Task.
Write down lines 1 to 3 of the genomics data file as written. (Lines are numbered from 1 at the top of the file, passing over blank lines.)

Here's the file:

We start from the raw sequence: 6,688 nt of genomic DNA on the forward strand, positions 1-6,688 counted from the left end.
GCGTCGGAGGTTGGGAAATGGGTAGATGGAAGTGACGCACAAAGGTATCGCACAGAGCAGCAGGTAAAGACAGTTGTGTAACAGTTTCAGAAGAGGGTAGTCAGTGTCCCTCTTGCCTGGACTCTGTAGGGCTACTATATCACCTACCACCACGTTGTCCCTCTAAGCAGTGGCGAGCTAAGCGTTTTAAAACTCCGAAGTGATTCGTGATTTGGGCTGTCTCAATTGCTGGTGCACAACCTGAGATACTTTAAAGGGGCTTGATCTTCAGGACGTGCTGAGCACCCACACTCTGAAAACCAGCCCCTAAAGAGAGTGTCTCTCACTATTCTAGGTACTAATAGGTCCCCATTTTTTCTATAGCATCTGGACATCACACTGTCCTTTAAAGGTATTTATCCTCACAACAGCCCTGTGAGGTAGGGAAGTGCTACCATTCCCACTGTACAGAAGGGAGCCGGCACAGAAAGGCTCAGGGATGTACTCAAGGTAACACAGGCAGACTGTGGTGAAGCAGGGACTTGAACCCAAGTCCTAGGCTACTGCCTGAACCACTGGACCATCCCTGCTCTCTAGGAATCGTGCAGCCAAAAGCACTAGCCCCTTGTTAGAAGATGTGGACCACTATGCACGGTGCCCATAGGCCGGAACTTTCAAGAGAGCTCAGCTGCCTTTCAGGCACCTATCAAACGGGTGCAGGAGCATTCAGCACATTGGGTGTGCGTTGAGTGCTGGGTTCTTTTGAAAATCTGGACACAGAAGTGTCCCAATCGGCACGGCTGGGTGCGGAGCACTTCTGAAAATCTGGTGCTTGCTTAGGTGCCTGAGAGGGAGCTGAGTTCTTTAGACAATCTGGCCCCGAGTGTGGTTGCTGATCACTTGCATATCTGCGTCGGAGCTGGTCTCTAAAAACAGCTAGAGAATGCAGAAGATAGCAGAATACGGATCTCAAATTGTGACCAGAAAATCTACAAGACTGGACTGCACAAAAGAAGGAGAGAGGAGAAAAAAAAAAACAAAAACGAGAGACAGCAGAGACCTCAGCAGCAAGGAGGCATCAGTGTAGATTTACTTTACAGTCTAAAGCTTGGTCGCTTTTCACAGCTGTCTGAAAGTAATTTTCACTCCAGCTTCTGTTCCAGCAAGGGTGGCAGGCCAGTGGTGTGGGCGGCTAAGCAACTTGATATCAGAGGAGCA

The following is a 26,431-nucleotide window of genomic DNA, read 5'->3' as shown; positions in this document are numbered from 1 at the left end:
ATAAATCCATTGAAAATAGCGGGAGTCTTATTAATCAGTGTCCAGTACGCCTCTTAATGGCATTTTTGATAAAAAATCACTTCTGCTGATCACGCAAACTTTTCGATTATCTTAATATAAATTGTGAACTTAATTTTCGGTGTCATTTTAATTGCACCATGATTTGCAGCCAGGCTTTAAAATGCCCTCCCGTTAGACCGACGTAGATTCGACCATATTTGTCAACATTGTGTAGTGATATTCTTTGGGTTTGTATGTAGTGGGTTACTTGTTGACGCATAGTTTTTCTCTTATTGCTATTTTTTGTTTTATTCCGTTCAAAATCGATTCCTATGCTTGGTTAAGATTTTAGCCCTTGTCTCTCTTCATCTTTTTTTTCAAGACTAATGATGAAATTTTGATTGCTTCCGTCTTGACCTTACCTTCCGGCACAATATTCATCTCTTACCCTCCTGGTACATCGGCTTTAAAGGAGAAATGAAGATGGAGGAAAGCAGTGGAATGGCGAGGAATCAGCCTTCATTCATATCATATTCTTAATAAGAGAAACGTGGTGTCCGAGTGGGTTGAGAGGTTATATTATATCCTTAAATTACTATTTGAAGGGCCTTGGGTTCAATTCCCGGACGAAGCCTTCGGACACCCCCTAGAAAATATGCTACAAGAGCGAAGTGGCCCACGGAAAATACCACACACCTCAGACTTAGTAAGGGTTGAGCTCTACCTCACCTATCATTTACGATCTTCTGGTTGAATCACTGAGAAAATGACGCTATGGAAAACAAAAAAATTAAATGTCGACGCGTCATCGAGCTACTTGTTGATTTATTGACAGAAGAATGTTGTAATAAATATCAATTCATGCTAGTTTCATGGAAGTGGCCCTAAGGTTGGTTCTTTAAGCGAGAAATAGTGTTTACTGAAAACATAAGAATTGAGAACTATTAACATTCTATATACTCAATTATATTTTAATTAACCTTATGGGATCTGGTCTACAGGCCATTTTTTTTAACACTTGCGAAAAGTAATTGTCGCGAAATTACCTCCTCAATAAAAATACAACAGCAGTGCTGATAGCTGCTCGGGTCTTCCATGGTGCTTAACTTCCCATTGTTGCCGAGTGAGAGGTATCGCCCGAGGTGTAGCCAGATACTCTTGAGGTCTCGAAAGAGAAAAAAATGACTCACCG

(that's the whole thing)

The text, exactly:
We start from the raw sequence: 6,688 nt of genomic DNA on the forward strand, positions 1-6,688 counted from the left end.
GCGTCGGAGGTTGGGAAATGGGTAGATGGAAGTGACGCACAAAGGTATCGCACAGAGCAGCAGGTAAAGACAGTTGTGTAACAGTTTCAGAAGAGGGTAGTCAGTGTCCCTCTTGCCTGGACTCTGTAGGGCTACTATATCACCTACCACCACGTTGTCCCTCTAAGCAGTGGCGAGCTAAGCGTTTTAAAACTCCGAAGTGATTCGTGATTTGGGCTGTCTCAATTGCTGGTGCACAACCTGAGATACTTTAAAGGGGCTTGATCTTCAGGACGTGCTGAGCACCCACACTCTGAAAACCAGCCCCTAAAGAGAGTGTCTCTCACTATTCTAGGTACTAATAGGTCCCCATTTTTTCTATAGCATCTGGACATCACACTGTCCTTTAAAGGTATTTATCCTCACAACAGCCCTGTGAGGTAGGGAAGTGCTACCATTCCCACTGTACAGAAGGGAGCCGGCACAGAAAGGCTCAGGGATGTACTCAAGGTAACACAGGCAGACTGTGGTGAAGCAGGGACTTGAACCCAAGTCCTAGGCTACTGCCTGAACCACTGGACCATCCCTGCTCTCTAGGAATCGTGCAGCCAAAAGCACTAGCCCCTTGTTAGAAGATGTGGACCACTATGCACGGTGCCCATAGGCCGGAACTTTCAAGAGAGCTCAGCTGCCTTTCAGGCACCTATCAAACGGGTGCAGGAGCATTCAGCACATTGGGTGTGCGTTGAGTGCTGGGTTCTTTTGAAAATCTGGACACAGAAGTGTCCCAATCGGCACGGCTGGGTGCGGAGCACTTCTGAAAATCTGGTGCTTGCTTAGGTGCCTGAGAGGGAGCTGAGTTCTTTAGACAATCTGGCCCCGAGTGTGGTTGCTGATCACTTGCATATCTGCGTCGGAGCTGGTCTCTAAAAACAGCTAGAGAATGCAGAAGATAGCAGAATACGGATCTCAAATTGTGACCAGAAAATCTACAAGACTGGACTGCACAAAAGAAGGAGAGAGGAGAAAAAAAAAAACAAAAACGAGAGACAGCAGAGACCTCAGCAGCAAGGAGGCATCAGTGTAGATTTACTTTACAGTCTAAAGCTTGGTCGCTTTTCACAGCTGTCTGAAAGTAATTTTCACTCCAGCTTCTGTTCCAGCAAGGGTGGCAGGCCAGTGGTGTGGGCGGCTAAGCAACTTGATATCAGAGGAGCA

The following is a 26,431-nucleotide window of genomic DNA, read 5'->3' as shown; positions in this document are numbered from 1 at the left end: